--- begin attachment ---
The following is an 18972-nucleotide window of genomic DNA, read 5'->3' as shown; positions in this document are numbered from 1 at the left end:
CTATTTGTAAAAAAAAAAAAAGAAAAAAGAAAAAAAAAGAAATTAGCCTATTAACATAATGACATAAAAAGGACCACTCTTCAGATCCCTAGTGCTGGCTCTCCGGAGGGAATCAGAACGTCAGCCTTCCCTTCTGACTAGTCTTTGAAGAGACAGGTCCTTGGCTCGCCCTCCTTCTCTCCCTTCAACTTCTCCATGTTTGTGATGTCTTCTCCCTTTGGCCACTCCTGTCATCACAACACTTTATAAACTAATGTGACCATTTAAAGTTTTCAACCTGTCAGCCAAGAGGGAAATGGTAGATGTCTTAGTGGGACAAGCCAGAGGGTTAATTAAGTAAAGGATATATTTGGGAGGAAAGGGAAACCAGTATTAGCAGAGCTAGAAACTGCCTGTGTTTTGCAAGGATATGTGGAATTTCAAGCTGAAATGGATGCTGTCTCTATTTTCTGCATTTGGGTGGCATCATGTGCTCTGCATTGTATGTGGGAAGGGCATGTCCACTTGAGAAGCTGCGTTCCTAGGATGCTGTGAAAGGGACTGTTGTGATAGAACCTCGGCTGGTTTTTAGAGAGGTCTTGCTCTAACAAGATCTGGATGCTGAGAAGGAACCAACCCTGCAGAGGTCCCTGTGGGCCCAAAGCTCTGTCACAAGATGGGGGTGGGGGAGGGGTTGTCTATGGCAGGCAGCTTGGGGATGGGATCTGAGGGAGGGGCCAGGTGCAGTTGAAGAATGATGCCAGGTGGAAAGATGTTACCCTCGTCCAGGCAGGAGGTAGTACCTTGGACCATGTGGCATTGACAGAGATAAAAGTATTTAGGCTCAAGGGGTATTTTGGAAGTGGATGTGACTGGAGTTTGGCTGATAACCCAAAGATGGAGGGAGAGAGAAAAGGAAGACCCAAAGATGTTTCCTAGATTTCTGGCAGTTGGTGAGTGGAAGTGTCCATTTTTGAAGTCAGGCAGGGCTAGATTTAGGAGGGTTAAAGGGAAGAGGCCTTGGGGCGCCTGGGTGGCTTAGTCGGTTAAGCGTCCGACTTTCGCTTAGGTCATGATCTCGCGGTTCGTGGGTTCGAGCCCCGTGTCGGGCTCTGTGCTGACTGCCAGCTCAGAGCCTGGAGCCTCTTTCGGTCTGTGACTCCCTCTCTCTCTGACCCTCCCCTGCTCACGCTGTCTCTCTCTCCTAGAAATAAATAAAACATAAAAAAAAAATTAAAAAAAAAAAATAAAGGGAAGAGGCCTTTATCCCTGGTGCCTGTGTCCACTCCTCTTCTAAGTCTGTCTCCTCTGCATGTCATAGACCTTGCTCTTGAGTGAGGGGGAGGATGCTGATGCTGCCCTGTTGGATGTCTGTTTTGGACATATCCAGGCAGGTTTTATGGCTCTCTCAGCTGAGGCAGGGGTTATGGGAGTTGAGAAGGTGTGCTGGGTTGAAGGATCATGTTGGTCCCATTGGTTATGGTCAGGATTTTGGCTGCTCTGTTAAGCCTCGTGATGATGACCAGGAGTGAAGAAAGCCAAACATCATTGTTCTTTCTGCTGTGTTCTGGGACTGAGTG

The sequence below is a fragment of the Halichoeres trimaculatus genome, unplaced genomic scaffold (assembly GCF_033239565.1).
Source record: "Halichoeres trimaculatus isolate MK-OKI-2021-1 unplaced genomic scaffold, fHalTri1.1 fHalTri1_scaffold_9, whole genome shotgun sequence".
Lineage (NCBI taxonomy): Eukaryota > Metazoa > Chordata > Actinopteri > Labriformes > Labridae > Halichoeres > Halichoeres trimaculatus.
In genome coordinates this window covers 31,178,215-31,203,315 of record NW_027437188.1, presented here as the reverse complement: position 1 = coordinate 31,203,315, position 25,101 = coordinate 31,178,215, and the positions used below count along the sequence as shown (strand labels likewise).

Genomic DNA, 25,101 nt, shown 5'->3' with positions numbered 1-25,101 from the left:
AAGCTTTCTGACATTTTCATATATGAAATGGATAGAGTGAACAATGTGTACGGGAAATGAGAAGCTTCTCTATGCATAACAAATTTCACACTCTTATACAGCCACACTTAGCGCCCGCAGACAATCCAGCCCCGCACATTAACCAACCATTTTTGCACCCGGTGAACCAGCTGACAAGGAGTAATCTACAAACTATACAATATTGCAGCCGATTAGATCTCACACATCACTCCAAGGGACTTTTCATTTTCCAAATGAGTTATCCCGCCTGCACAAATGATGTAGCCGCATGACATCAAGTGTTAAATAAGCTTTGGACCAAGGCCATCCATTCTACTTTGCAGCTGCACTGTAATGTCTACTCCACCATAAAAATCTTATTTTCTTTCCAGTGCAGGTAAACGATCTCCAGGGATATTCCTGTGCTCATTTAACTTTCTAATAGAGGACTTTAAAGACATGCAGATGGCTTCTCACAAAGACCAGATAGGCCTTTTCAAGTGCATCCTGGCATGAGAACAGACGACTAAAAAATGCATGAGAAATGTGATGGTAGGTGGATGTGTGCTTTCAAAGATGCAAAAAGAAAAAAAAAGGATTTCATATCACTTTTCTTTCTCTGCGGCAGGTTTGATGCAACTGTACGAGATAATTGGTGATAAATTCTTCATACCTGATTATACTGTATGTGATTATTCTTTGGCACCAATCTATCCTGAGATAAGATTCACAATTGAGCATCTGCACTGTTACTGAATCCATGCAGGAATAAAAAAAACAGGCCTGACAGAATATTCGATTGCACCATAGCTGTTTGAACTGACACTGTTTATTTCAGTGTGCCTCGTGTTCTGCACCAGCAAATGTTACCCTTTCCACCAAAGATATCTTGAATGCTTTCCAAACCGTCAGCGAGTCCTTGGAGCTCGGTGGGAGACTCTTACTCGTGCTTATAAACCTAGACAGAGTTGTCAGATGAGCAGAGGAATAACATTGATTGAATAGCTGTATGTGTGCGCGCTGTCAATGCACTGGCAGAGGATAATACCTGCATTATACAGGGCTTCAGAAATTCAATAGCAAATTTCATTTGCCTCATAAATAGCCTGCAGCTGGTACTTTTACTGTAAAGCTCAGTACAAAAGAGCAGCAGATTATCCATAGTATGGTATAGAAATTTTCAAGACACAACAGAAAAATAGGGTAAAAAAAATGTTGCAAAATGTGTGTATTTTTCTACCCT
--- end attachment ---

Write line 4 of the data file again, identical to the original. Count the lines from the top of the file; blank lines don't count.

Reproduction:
Source record: "Halichoeres trimaculatus isolate MK-OKI-2021-1 unplaced genomic scaffold, fHalTri1.1 fHalTri1_scaffold_9, whole genome shotgun sequence".